While I'm not at all qualified to comment on Zionism as an idea or a movement, I do think it's silly and inappropriate for the Birthright people- or anyone for that matter - to try and set limits and rules on anyone else's idea of their own ethnicity. If people recognize themselves as Jews, then they are Jews, with whatever ramifications that distinction means for them. If they don't view themselves as Jews, that's fine too. If they feel somewhere in between, that is also fine. This seems a simple enough formula to me.

One question: As Nancy D. says, Isn't being Zionist OR anti-Zionist kind of counterproductive in 2007, when the world has known a Jewish state for 60 years now? I think there are finer problems to be tackled at this juncture - like figuring out the difference between a Zionist Jewish homeland and a Jewish state (a complicated distinction many historians, philosophers, and policy people have written about), figuring out how Israel could operate more democratically, and figuring out how the forces that want to see the state of Israel destroyed can be stopped and de-clawed. All of these questions are severely difficult to answer, but that doesn't mean than we - Jews and non-Jews - all of whom are affected by the current conditions in the Middle East - should stop searching.

That's my two cents, anyway.

Betty & Bimbo said...

Oops! I accidentally logged in as Little Hun! Sorry Little Hun!

That last comment was written and posted by me, Betty.

Blame the drugs.

magwitch the gruff australian said...

I agree with you Bimbo, and actually, with you, too, Nancy D: I do not consider myself anti-zionist, and I think that, given the fact that the state is 60 years old, "anti-zionism" is not a productive idea. As a matter of fact, the notion of one peoples having more of a right to be there than another really makes no sense to me; that view, however, though not "anti" zionist, is definitely not zionist; that is, I do not believe Jews should (or should not) have a "homeland." As far as Jewish identity is concerned, I have a hard time with Betty's notion that you are a jew if you want to be, you aren't if you don't want to be. The problem with it is that no one really believes this; ie., I can't say, I think of myself as black so now I'm black (I can't convert for the jokes, in other words). Also, Bimbo can't say, I think of myself as a Jew, so let me on birthright. If she could, then I'd have different feelings about identity. But the whole premise of things like birthright (as well as things like the black caucas in congress, etc) is that we can't really choose our identities--and that, I think, makes them often times sinister. As far as Nancy's point about Peace Now, etc., she's obviously right that I it is somewhat unfair to characterize all zionists as hawkish. But that isn't really my point; rather, what I find offensive is the notion of zionism in itself: the notion that certain people belong to certain groups due to their bloodline or culture. In other words, I think that, in a perfect world at least, our notions of right and wrong in Israel--and in every other region (africa, for instance) will have nothing to do with our identities. In this respect, the identity of Judaism can be really counterproductive. The other day, for instance, I got into a huge argument with a friend over Israel; he ingeniously thwarted all my arguments by saying "well, you don't understand, because you aren't a real jew. go to israel and then we'll talk." as if we couldn't discuss politics like rational human beings because he's a jew and i'm not. That makes me crazy.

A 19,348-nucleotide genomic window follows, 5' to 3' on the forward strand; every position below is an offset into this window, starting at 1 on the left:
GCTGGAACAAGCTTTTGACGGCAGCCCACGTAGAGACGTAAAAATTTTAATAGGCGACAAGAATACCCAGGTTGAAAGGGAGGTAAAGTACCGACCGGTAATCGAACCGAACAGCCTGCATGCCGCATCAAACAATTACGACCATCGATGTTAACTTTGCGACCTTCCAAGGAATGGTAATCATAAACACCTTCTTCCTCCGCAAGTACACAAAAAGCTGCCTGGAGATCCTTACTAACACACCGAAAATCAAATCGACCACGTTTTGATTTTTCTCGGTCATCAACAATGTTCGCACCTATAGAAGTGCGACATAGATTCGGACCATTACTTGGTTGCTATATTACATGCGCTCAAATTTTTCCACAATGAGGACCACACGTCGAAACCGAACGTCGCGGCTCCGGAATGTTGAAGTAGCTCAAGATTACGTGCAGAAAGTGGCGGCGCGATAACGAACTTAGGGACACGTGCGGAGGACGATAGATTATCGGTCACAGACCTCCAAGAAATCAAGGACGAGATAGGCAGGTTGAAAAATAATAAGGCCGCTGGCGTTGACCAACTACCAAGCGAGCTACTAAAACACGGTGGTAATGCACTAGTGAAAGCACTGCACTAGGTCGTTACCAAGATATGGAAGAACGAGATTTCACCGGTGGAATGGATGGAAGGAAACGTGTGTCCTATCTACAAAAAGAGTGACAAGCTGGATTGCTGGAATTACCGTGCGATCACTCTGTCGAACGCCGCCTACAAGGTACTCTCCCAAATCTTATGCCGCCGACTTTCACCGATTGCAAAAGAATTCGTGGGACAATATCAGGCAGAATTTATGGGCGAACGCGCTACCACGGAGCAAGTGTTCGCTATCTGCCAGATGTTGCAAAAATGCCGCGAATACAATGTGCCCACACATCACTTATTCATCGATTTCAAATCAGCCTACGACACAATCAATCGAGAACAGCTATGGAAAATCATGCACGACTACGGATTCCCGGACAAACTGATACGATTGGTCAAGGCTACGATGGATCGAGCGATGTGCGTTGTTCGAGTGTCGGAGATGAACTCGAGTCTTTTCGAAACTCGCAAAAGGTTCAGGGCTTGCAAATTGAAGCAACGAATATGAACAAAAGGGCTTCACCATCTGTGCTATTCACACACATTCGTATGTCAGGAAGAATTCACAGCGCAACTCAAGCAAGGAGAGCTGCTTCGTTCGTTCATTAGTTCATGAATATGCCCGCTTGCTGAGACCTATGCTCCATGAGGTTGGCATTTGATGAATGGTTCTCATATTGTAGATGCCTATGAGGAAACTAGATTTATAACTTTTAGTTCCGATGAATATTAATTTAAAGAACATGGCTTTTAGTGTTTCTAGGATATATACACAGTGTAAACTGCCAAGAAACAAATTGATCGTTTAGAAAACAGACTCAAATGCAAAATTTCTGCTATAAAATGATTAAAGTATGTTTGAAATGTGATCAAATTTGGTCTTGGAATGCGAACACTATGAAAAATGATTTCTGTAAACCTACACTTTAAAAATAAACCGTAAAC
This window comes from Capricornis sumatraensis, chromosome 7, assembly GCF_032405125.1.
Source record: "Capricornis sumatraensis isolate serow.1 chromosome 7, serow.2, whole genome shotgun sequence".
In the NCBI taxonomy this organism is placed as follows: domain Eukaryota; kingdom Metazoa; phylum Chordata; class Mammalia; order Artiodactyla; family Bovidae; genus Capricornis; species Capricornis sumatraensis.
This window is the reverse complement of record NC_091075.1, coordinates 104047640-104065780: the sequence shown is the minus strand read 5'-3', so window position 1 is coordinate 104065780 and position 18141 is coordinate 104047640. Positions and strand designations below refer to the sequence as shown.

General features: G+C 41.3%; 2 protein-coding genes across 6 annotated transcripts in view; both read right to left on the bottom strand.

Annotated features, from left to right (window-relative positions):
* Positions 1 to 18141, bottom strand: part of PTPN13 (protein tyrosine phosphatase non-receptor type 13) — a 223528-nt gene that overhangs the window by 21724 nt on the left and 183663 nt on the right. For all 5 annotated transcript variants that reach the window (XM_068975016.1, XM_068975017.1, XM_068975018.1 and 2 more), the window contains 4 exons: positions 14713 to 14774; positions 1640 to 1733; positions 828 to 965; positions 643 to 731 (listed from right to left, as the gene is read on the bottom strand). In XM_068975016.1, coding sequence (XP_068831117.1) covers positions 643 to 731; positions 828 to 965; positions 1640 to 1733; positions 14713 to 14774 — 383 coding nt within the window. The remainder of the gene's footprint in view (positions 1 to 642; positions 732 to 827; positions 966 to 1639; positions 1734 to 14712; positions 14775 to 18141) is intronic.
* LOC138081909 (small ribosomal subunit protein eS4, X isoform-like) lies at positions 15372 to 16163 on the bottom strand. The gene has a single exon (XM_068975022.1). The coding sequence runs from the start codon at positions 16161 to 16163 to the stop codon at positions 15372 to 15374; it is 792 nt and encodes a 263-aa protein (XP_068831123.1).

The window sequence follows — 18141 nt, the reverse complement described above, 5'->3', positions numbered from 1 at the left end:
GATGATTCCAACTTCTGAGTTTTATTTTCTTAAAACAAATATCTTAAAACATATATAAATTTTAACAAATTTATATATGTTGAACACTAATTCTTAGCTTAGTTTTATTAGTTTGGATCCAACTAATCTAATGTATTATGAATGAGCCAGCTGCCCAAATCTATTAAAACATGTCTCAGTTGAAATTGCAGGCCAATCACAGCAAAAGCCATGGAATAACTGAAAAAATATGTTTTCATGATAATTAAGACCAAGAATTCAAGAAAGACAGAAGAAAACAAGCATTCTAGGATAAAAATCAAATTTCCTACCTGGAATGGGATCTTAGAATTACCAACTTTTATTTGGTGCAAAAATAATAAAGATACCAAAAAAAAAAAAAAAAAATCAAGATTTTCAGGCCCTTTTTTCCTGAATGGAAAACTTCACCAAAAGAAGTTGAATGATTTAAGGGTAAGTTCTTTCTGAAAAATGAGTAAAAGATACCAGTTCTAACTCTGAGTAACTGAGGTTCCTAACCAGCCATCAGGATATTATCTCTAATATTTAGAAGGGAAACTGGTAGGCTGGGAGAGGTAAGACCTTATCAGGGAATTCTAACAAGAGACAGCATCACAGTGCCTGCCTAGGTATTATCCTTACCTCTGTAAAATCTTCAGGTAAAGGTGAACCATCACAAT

Betty & Bimbo said...


I think your friends' comment would drive many people crazy, including myself. I agree with you that rational people of any persuasion can and should talk about ways to stop the violence - much of it literally tragic - in the Middle East.

HOWEVER - I want to backtrack and advise you not to go to Israel with Birthright. Definitely go to Israel, but go on your own or with a less narrow-minded organization. All a trip with Birthright will do is reinforce your existing perceptions of annoying, narrow-minded, cultural-identity-obsessed people. But go.

Nancy D., Girl Detective said...

Now I feel bad about the strident nature of my first comment, though it is nice that we have come to a consensus. Rest assured that I know many good people who have gone on birthright and had a good time. As you probably know, they have different kinds of trips, and at least a few years ago, they had a kind of lefty progressive trip you could choose where you dialogued with Palestinians, or some such thing. I'm not sure that's what I'd want to do on my vacation, but just to say that birthright has offered these things.